Scalable Vector Graphics (SVG)¶
fpdf2 supports basic conversion of SVG paths into PDF paths, which can be inserted into an existing PDF document or used as the contents of a new PDF document.
Not all SVGs will convert correctly. Please see the list of unsupported features for more information about what to look out for.
SVG files can be directly inserted inside a PDF file using the image() method:
from fpdf import FPDF pdf = FPDF() pdf.add_page() pdf.image("vector.svg") pdf.output("doc-with-svg.pdf")
Either the embedded
.svg file must includes
height attributes (absolute or relative), or some dimensions must be provided to
.image() through its
The following script will create a PDF that consists only of the graphics contents of the provided SVG file, filling the whole page:
import fpdf svg = fpdf.svg.SVGObject.from_file("my_file.svg") pdf = fpdf.FPDF(unit="pt", format=(svg.width, svg.height)) pdf.add_page() svg.draw_to_page(pdf) pdf.output("my_file.pdf")
Because this takes the PDF document size from the source SVG, it does assume that the width/height of the SVG are specified in absolute units rather than relative ones (i.e. the top-level
<svg> tag has something like
width="5cm" and not
width=50%). In this case, if the values are percentages, they will be interpreted as their literal numeric value (i.e.
100% would be treated as
100 pt). The next example uses
transform_to_page_viewport, which will scale an SVG with a percentage based
width to the pre-defined PDF page size.
The converted SVG object can be returned as an fpdf.drawing.GraphicsContext collection of drawing directives for more control over how it is rendered:
import fpdf svg = fpdf.svg.SVGObject.from_file("my_file.svg") pdf = FPDF(unit="in", format=(8.5, 11)) pdf.add_page() # We pass align_viewbox=False because we want to perform positioning manually # after the size transform has been computed. width, height, paths = svg.transform_to_page_viewport(pdf, align_viewbox=False) # note: transformation order is important! This centers the svg drawing at the # origin, rotates it 90 degrees clockwise, and then repositions it to the # middle of the output page. paths.transform = paths.transform @ fpdf.drawing.Transform.translation( -width / 2, -height / 2 ).rotate_d(90).translate(pdf.w / 2, pdf.h / 2) pdf.draw_path(paths) pdf.output("my_file.pdf")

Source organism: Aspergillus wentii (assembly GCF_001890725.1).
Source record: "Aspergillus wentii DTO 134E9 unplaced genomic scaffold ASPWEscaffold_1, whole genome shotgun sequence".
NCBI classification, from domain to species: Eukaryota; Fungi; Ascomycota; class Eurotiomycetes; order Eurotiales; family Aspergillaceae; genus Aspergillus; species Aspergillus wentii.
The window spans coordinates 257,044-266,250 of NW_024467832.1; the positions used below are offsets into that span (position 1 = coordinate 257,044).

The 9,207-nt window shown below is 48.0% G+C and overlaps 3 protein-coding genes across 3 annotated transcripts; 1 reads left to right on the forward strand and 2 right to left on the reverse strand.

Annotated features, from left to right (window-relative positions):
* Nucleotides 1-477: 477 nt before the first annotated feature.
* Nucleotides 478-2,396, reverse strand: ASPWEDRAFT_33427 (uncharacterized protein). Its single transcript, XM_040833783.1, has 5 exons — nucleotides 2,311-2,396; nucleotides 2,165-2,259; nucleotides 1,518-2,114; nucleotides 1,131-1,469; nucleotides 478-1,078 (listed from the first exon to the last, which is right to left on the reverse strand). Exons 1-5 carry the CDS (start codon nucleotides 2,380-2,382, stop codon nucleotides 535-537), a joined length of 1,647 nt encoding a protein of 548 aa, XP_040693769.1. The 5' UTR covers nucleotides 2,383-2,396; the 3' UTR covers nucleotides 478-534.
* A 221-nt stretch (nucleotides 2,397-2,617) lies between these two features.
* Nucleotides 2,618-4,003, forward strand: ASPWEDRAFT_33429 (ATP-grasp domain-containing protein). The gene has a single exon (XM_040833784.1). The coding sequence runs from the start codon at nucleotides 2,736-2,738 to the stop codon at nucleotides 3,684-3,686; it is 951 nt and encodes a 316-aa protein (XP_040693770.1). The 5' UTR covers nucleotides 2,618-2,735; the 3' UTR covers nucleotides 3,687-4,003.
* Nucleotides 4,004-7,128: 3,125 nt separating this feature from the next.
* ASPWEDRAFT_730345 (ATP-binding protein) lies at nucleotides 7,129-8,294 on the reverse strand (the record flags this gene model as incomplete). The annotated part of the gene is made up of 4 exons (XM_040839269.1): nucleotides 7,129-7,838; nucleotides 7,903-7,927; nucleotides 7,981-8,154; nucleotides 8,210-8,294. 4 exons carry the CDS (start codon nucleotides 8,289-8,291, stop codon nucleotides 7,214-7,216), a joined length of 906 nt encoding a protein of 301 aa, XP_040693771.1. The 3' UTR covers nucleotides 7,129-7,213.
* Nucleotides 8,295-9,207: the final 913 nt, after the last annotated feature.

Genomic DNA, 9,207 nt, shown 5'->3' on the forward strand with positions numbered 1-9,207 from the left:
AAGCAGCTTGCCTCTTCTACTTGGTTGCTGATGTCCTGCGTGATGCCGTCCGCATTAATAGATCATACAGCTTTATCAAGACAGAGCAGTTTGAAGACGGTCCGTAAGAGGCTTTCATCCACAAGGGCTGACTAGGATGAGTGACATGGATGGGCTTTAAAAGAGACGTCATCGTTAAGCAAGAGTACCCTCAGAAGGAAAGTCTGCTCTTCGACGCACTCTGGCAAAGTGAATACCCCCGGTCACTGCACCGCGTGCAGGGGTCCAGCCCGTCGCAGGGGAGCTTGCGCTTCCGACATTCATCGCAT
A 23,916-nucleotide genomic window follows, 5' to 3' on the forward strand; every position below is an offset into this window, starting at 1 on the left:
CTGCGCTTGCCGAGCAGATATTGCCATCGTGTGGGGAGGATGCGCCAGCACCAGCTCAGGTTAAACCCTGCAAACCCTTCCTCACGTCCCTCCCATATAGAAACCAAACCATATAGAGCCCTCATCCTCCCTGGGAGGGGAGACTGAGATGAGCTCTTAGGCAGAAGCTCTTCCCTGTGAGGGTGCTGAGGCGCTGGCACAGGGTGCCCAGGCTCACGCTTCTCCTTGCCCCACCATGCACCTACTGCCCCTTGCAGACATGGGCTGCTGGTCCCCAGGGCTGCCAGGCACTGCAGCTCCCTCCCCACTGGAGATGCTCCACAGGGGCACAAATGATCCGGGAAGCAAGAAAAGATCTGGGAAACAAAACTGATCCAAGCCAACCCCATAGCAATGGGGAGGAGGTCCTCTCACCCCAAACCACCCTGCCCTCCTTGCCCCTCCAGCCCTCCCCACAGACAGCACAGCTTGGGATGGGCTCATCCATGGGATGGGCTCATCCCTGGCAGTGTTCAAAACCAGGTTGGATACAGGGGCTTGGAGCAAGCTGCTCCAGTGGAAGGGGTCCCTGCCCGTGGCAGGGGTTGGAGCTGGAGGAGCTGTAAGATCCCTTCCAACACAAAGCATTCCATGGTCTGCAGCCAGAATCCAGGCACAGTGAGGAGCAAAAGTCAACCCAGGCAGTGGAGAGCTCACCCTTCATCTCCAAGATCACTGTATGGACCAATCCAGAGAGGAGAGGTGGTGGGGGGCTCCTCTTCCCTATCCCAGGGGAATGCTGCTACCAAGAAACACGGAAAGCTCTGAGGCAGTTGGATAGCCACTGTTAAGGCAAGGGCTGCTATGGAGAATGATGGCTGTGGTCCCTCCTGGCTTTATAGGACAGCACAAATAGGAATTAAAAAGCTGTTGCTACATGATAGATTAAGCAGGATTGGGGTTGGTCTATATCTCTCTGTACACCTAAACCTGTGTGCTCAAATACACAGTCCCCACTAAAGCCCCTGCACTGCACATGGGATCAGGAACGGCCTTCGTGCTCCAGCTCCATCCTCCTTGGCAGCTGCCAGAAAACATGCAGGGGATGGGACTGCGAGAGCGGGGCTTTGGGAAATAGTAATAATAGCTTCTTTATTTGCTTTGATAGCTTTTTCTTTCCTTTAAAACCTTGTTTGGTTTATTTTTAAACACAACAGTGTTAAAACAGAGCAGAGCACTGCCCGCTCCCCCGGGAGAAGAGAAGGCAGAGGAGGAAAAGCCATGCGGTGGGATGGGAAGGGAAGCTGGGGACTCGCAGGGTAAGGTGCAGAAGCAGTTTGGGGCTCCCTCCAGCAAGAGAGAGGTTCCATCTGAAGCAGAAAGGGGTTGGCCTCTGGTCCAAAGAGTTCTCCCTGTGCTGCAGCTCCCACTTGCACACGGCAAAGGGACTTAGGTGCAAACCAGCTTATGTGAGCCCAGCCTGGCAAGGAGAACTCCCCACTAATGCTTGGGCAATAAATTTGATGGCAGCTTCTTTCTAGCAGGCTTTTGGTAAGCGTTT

Supported SVG Features¶
- basic shapes (rect, circle, ellipse, line, polyline, polygon)
- basic cross-references
- stroke & fill coloring and opacity
- basic stroke styling
- Inline CSS styling via
Currently Unsupported Notable SVG Features¶
Everything not listed as supported is unsupported, which is a lot. SVG is a ridiculously complex format that has become increasingly complex as it absorbs more of the entire browser rendering stack into its specification. However, there are some pretty commonly used features that are unsupported that may cause unexpected results (up to and including a normal-looking SVG rendering as a completely blank PDF). It is very likely that off-the-shelf SVGs will not be converted fully correctly without some preprocessing.
In addition to that:
- a lot of attributes
- embedded images or other content (including nested SVGs)
- CSS styling via
<style>tags or external *.css files.